Chapter 10: When Market Risk Becomes a Credit Factor: Short-Term Markets and Governments Response ................................ 10-1Natalie R. Cohen

    Chapter 11: Municipal Market Struggles to Maintain Broad Retail Participation Without Bond Insurance ................................................... 11-1Paul Kwiatkoski

    Chapter 12: What Happens When Municipal Bond Insurance Companies Lose Credit? ........................................................................... 12-1Dwight V. Denison

    Chapter 13: State and Local Government Finance in the Current Crisis: Time for Emergency Federal Relief? ....................................................... 13-1David E. Wildasin

    Chapter 14: The Other S&L Crisis: A Policy Window for Reform? ................................................................................................ 14-1Beth Walter Honadle

    Chapter 15: The Current Impact of the Tightening Credit Market on Municipal Borrowing Costs: A Case Study ............................................. 15-1Jane Beckett-Camarata

    Chapter 16: Subprimes, Shortfalls, and Spillovers: The Impact of the Financial Crisis on Mortgage-Related Revenues in NYS Counties ............................................................................................ 16-1Helisse Levine

    Click on any chapter in the Table of Contents to view first page of that chapter.

  • TABLE OF CONTENTS T-7

    Chapter 17: The New York State Insurance Department and Credit Default Swaps: Good Intentions, Bad Idea ............................................. 17-1Andrea S. Kramer, Alton B. Harris, and Robert A. Ansehl

    Chapter 18: I Never Knew it Could Be Like This: Lessons From the 1980s for Californias Budget Crisis ................................................. 18-1Daniel J. B. Mitchell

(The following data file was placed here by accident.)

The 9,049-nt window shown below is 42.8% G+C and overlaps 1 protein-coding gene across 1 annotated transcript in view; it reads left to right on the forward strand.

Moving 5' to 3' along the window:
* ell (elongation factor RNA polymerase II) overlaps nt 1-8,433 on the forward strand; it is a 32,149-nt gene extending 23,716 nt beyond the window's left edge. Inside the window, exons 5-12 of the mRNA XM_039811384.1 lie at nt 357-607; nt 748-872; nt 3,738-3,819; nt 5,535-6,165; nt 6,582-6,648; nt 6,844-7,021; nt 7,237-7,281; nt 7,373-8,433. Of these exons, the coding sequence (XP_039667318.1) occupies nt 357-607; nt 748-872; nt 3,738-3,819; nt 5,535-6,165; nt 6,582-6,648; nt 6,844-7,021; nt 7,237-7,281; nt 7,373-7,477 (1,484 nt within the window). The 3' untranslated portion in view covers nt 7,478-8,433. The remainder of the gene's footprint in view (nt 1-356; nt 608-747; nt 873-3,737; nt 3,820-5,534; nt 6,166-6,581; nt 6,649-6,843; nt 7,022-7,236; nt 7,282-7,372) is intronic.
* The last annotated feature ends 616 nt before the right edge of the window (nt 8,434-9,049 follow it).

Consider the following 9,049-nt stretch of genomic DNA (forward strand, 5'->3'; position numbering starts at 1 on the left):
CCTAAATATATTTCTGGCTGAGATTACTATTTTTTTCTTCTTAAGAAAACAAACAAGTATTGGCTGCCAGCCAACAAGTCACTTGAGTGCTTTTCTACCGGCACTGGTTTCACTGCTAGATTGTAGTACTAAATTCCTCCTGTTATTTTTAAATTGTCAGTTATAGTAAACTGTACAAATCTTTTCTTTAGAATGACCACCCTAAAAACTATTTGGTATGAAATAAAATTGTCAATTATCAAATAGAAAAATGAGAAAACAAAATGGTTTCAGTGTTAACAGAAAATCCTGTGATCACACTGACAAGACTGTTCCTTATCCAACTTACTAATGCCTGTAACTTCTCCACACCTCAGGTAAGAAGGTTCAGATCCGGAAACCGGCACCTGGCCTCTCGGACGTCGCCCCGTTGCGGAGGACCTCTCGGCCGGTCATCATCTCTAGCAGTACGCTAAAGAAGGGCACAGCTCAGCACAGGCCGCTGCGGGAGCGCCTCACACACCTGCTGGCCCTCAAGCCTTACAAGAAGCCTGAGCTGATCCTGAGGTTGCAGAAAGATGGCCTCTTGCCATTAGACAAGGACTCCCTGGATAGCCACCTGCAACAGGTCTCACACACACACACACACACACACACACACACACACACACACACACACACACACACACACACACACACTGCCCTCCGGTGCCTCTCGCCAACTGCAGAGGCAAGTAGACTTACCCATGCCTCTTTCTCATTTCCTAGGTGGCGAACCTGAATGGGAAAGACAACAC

Chapter 19: Holding a Hot Potato? The Credit Crisis and its Impact on State Cash and Short-Term Investment Portfolios ........................... 19-1Beth-Anne S. Leech

    PART 4: IMPLICATIONS FOR INVESTORS

    Chapter 20: Managing Fiduciary Risk Associated With the Administration of Complex Financial Instruments and Structures in Fiduciary Accounts ............................................................ 20-1Suzanne L. Shier

    Chapter 21: FDIC Coverage, Asset Titling, and Tax Planning in Response to the Emergency Economic Stabilization Act of 2008 ......... 21-1Caroline K. Craig and Richard B. Toolson

    Chapter 22: Tax Consequences of Distressed Debt Investing ................ 22-1Russell E. Nance and Daniel R. Read

    Chapter 23: The End of Deferral as We Know It: The New Rules Prohibiting the Deferral of Compensation Paid to U.S. Managers by Off-Shore Hedge Funds ....................................................................... 23-1Mark Leeds and Yoram Keinan

    Chapter 24: Corporate Theft, Fraudulent Financial Statements, and Ordinary Investment Losses ............................................................. 24-1Edward J. Schnee and W. Eugene Seago

    Chapter 25: The Treatment of Payments on Distressed Debt Instruments ...................................................................................... 25-1John Kaufmann

    Click on any chapter in the Table of Contents to view first page of that chapter.

  • T-8 FINANCIAL MARKETS IN RECOVERY

    Chapter 26: Bad Debts, Worthless Securities: Effects of Pending Collection Litigation and Other Common Issues ................................... 26-1David Herzog

    Chapter 27: Combating Expert Appraiser Bias ..................................... 27-1Hugh J. Totten

    Chapter 28: Litigating Financial Losses Under State Law: Defenses and Issues to Consider ............................................................... 28-1Robin A. Henry